Creating a Sustainable 21st Century Healthcare System
There is now widespread agreement that all societies are facing the twin challenge of limited resources and an ageing population. It will happen at different times in different countries but this is arguably the biggest health and social care policy issue facing governments across the globe. This leaves the question of what needs to be done in response. This report Creating a Sustainable 21st Century Healthcare System by the International Longevity Centre - UK and supported by EY seeks to bring forward some potential answers to that question.
Challenges to meet, opportunities to embrace
We have identified 12 global health trends which are set to influence the present and future climate for healthcare, and which will affect the development of existing and new innovations. Non-communicable diseases, such as cancer and diabetes, are now the leading causes of disease globally and account for 63% of all deaths worldwide1. This rise, in part due to medical developments, ageing populations and more sedentary lifestyles, has also resulted in greater numbers of people suffering from comorbidity – the presence of 2 or more chronic health conditions simultaneously.
The increased pressure on health services brought about by these rises is being exacerbated by a global shortage of healthcare workers. In 2013, there was a deficit of 7.2 million workers, a figure which is set to almost double in the next 20 years2, with regional differences being made worse by internal and international migration. With the future need for long-term care services also set to grow as the number of older people increases, countries are likely to see greater pressures on family members to provide care.
The cumulative effect of these pressures is that global spending on health is predicted to rise by an annual average of 5.3% until 20173, as governments spend more in order to maintain the current level of quality and provision. While a preventative approach to healthcare has the potential to reduce costs, there has been little investment in this area. In Europe, only 3% of healthcare expenditure is allocated to prevention and public health programmes, with some countries allocating as little as 1%4.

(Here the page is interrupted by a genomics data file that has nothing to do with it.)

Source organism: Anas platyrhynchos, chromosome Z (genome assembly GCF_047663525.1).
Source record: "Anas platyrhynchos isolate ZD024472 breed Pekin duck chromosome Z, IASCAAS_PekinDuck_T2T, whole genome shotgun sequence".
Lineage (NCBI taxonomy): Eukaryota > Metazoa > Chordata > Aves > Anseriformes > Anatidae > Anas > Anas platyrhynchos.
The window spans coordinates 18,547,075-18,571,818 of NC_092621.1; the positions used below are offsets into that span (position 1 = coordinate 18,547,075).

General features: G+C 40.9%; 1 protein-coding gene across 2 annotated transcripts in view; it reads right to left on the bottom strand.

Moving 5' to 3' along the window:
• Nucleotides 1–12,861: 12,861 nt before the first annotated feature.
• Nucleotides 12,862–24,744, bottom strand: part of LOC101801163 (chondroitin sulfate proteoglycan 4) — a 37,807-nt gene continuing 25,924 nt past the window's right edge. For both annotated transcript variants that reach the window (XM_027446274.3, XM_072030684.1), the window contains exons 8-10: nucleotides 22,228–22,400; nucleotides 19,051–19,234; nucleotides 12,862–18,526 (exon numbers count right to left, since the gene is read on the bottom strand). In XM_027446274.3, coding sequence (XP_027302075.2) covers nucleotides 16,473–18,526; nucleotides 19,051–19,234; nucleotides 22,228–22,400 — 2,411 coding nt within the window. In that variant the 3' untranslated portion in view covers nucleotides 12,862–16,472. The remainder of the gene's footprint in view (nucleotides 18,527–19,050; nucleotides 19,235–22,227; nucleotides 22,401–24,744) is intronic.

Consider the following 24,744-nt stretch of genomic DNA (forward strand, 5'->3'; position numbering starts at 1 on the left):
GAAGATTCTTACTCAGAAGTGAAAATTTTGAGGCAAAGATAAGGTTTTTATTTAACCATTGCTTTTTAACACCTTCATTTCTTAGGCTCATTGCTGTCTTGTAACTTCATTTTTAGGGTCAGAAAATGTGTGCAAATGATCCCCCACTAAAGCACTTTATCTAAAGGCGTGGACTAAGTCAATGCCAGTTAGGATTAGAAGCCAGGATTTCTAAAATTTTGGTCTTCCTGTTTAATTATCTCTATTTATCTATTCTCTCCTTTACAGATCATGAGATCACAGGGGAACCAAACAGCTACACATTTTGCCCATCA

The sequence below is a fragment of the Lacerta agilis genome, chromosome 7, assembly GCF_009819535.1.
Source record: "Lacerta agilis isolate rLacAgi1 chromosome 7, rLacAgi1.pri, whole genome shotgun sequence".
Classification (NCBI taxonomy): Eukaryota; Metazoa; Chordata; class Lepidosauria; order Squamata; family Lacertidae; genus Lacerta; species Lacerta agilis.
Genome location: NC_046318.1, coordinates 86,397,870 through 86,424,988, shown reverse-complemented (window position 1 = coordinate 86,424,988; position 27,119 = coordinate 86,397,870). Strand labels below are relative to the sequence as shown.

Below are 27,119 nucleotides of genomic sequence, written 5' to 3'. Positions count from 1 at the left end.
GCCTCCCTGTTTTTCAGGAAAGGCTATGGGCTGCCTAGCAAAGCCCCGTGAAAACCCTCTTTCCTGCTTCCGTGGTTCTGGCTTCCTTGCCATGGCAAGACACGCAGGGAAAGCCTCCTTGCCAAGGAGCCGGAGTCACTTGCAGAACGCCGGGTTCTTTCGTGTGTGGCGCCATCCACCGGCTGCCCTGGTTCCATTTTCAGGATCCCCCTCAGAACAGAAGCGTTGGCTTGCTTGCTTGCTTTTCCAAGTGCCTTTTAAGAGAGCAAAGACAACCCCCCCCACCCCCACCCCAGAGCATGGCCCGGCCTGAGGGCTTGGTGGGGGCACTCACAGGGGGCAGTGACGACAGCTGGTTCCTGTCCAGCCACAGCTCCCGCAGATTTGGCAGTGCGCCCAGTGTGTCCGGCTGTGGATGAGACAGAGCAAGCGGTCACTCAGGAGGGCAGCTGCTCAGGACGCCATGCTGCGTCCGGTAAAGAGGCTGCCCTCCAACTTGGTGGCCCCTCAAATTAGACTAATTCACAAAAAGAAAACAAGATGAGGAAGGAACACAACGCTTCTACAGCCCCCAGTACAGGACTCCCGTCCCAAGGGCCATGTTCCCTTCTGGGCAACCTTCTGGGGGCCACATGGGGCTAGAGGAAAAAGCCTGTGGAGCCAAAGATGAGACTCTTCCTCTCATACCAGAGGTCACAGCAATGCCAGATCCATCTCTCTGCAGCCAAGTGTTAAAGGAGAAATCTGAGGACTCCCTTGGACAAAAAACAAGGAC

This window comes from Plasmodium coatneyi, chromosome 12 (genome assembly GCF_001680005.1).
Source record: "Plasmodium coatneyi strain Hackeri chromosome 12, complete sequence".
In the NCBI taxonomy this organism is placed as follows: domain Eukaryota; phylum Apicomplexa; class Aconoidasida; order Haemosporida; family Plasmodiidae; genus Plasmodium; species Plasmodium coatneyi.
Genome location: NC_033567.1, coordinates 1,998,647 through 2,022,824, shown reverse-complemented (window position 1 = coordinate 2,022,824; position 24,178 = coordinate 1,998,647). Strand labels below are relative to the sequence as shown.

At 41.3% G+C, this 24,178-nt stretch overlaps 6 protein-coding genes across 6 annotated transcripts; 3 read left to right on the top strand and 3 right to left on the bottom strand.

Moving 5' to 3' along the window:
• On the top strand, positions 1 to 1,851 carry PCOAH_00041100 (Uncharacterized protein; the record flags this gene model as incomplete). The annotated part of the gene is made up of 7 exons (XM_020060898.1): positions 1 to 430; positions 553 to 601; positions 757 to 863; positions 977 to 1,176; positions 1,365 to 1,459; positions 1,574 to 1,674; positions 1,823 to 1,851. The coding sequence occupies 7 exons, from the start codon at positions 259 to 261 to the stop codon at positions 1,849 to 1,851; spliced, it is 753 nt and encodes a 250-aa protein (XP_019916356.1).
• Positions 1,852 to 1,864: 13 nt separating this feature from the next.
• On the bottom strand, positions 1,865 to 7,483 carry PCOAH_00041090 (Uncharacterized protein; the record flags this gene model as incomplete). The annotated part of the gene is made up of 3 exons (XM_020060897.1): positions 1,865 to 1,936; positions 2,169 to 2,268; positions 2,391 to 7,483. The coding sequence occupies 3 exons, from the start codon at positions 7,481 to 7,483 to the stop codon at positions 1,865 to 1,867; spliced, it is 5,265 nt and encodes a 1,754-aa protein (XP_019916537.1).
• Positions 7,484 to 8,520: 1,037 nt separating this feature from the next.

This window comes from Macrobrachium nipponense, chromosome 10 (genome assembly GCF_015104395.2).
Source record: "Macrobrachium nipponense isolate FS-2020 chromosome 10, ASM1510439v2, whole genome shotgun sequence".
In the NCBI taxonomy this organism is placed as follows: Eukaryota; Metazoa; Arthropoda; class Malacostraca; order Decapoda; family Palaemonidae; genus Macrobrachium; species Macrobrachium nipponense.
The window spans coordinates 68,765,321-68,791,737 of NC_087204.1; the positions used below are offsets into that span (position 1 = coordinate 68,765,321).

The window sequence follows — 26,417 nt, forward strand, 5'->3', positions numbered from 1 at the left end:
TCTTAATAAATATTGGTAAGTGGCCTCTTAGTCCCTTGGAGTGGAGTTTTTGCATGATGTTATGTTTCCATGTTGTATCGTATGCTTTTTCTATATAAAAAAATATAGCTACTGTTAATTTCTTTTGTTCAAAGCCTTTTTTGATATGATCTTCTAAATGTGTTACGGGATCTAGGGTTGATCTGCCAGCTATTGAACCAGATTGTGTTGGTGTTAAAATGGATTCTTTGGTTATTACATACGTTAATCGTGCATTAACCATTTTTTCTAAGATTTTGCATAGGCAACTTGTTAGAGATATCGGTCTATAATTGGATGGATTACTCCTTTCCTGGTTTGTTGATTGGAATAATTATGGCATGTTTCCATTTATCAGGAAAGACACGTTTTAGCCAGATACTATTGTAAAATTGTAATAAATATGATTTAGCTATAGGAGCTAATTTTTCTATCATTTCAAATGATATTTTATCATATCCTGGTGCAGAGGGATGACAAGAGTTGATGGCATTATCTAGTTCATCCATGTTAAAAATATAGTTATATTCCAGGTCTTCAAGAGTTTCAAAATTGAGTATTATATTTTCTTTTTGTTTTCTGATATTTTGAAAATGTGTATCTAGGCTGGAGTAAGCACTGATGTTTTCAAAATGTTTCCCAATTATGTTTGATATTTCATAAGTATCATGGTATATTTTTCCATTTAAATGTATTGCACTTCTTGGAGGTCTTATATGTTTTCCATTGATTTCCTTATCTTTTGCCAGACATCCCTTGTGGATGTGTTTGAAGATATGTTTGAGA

However, although there are certainly challenges ahead, the overall picture is far from bleak, with a number of global trends offering opportunities to make health systems more sustainable in the face of ageing populations. Advances in health technology have the potential to significantly influence patient’s access to health care and the way that health care is delivered; for example through the convergence of medical devices and information technology. Simultaneously, humanity’s increased ability to generate data, combined with the digitalisation of heathcare systems, has created an opportunity to revolutionise healthcare through the use of ‘big data’.
These technological advances are helping to facilitate positive global trends in how people look after their own health and interact with health services. Increased access to health information through new communication technologies is raising people’s health literacy, and contributing towards a shift to
personal responsibility for health. Countries are beginning to embed support for selfmanagement in their health care services, and recognising that these services are more effectively integrated around the individual. Governments are also investigating how to integrate their health and social care services to create a more seamless care experience for the user, with opportunities being created for financial savings through improved efficiency and productivity.